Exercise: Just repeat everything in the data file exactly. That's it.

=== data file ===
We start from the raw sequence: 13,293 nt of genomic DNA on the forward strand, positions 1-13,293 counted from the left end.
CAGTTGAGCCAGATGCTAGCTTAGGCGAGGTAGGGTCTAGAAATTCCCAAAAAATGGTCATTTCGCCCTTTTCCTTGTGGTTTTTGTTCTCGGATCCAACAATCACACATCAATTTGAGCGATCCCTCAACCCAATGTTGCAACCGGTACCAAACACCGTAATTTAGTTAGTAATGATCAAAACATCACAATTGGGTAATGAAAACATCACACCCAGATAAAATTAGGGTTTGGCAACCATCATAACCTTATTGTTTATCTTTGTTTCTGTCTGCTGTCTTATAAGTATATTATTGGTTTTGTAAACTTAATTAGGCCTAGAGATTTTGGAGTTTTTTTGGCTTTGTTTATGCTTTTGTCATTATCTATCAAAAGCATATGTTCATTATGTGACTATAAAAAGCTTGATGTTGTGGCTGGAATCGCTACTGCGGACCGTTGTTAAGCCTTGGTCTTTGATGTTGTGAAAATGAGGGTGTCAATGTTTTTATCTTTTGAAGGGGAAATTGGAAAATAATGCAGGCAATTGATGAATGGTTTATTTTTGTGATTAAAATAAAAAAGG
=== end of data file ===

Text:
We start from the raw sequence: 13,293 nt of genomic DNA on the forward strand, positions 1-13,293 counted from the left end.
CAGTTGAGCCAGATGCTAGCTTAGGCGAGGTAGGGTCTAGAAATTCCCAAAAAATGGTCATTTCGCCCTTTTCCTTGTGGTTTTTGTTCTCGGATCCAACAATCACACATCAATTTGAGCGATCCCTCAACCCAATGTTGCAACCGGTACCAAACACCGTAATTTAGTTAGTAATGATCAAAACATCACAATTGGGTAATGAAAACATCACACCCAGATAAAATTAGGGTTTGGCAACCATCATAACCTTATTGTTTATCTTTGTTTCTGTCTGCTGTCTTATAAGTATATTATTGGTTTTGTAAACTTAATTAGGCCTAGAGATTTTGGAGTTTTTTTGGCTTTGTTTATGCTTTTGTCATTATCTATCAAAAGCATATGTTCATTATGTGACTATAAAAAGCTTGATGTTGTGGCTGGAATCGCTACTGCGGACCGTTGTTAAGCCTTGGTCTTTGATGTTGTGAAAATGAGGGTGTCAATGTTTTTATCTTTTGAAGGGGAAATTGGAAAATAATGCAGGCAATTGATGAATGGTTTATTTTTGTGATTAAAATAAAAAAGG